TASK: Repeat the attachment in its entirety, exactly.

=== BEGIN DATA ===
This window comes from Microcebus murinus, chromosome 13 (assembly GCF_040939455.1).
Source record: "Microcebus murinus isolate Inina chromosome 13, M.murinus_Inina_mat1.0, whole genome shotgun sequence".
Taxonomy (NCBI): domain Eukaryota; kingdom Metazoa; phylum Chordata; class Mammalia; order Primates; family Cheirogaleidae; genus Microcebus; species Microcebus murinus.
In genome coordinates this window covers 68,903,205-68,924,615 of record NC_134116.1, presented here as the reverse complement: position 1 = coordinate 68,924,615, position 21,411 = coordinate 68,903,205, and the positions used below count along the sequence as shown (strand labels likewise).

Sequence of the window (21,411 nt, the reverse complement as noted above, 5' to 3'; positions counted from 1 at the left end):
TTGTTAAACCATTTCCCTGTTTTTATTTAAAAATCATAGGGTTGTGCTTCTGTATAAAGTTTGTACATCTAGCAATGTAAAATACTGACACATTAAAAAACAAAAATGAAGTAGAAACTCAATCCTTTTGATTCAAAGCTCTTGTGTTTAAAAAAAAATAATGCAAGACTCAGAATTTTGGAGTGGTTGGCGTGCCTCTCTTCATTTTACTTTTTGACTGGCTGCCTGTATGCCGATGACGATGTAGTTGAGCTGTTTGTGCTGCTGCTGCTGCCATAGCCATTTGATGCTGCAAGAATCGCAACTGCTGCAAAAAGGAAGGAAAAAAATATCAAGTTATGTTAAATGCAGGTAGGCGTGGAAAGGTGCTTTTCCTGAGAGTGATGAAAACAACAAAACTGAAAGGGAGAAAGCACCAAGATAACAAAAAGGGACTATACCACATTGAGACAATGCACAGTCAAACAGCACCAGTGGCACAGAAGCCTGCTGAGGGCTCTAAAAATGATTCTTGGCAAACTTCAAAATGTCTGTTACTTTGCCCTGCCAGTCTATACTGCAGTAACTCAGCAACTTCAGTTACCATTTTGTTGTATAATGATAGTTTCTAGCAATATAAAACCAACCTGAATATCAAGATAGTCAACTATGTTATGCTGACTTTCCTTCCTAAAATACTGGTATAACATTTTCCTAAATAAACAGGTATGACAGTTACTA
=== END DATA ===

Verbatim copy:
This window comes from Microcebus murinus, chromosome 13 (assembly GCF_040939455.1).
Source record: "Microcebus murinus isolate Inina chromosome 13, M.murinus_Inina_mat1.0, whole genome shotgun sequence".
Taxonomy (NCBI): domain Eukaryota; kingdom Metazoa; phylum Chordata; class Mammalia; order Primates; family Cheirogaleidae; genus Microcebus; species Microcebus murinus.
In genome coordinates this window covers 68,903,205-68,924,615 of record NC_134116.1, presented here as the reverse complement: position 1 = coordinate 68,924,615, position 21,411 = coordinate 68,903,205, and the positions used below count along the sequence as shown (strand labels likewise).

Sequence of the window (21,411 nt, the reverse complement as noted above, 5' to 3'; positions counted from 1 at the left end):
TTGTTAAACCATTTCCCTGTTTTTATTTAAAAATCATAGGGTTGTGCTTCTGTATAAAGTTTGTACATCTAGCAATGTAAAATACTGACACATTAAAAAACAAAAATGAAGTAGAAACTCAATCCTTTTGATTCAAAGCTCTTGTGTTTAAAAAAAAATAATGCAAGACTCAGAATTTTGGAGTGGTTGGCGTGCCTCTCTTCATTTTACTTTTTGACTGGCTGCCTGTATGCCGATGACGATGTAGTTGAGCTGTTTGTGCTGCTGCTGCTGCCATAGCCATTTGATGCTGCAAGAATCGCAACTGCTGCAAAAAGGAAGGAAAAAAATATCAAGTTATGTTAAATGCAGGTAGGCGTGGAAAGGTGCTTTTCCTGAGAGTGATGAAAACAACAAAACTGAAAGGGAGAAAGCACCAAGATAACAAAAAGGGACTATACCACATTGAGACAATGCACAGTCAAACAGCACCAGTGGCACAGAAGCCTGCTGAGGGCTCTAAAAATGATTCTTGGCAAACTTCAAAATGTCTGTTACTTTGCCCTGCCAGTCTATACTGCAGTAACTCAGCAACTTCAGTTACCATTTTGTTGTATAATGATAGTTTCTAGCAATATAAAACCAACCTGAATATCAAGATAGTCAACTATGTTATGCTGACTTTCCTTCCTAAAATACTGGTATAACATTTTCCTAAATAAACAGGTATGACAGTTACTA